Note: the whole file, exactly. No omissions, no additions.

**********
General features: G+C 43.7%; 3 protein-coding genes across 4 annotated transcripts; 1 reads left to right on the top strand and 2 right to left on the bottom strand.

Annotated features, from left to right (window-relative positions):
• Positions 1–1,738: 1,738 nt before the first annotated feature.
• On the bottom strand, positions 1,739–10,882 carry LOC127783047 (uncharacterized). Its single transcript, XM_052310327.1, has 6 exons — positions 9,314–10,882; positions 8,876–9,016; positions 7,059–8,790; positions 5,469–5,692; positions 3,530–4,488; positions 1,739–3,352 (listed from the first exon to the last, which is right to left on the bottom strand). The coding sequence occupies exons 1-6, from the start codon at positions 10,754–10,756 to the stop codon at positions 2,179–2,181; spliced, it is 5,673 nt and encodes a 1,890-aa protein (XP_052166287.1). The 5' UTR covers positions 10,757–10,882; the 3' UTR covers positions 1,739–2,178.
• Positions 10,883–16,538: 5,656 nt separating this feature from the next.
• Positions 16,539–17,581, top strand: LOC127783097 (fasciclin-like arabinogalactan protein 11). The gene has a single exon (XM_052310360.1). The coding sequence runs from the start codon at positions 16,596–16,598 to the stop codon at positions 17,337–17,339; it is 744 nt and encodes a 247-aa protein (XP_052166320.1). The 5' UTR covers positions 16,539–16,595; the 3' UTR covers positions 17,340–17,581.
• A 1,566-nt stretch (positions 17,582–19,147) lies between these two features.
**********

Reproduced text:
General features: G+C 43.7%; 3 protein-coding genes across 4 annotated transcripts; 1 reads left to right on the top strand and 2 right to left on the bottom strand.

Annotated features, from left to right (window-relative positions):
• Positions 1–1,738: 1,738 nt before the first annotated feature.
• On the bottom strand, positions 1,739–10,882 carry LOC127783047 (uncharacterized). Its single transcript, XM_052310327.1, has 6 exons — positions 9,314–10,882; positions 8,876–9,016; positions 7,059–8,790; positions 5,469–5,692; positions 3,530–4,488; positions 1,739–3,352 (listed from the first exon to the last, which is right to left on the bottom strand). The coding sequence occupies exons 1-6, from the start codon at positions 10,754–10,756 to the stop codon at positions 2,179–2,181; spliced, it is 5,673 nt and encodes a 1,890-aa protein (XP_052166287.1). The 5' UTR covers positions 10,757–10,882; the 3' UTR covers positions 1,739–2,178.
• Positions 10,883–16,538: 5,656 nt separating this feature from the next.
• Positions 16,539–17,581, top strand: LOC127783097 (fasciclin-like arabinogalactan protein 11). The gene has a single exon (XM_052310360.1). The coding sequence runs from the start codon at positions 16,596–16,598 to the stop codon at positions 17,337–17,339; it is 744 nt and encodes a 247-aa protein (XP_052166320.1). The 5' UTR covers positions 16,539–16,595; the 3' UTR covers positions 17,340–17,581.
• A 1,566-nt stretch (positions 17,582–19,147) lies between these two features.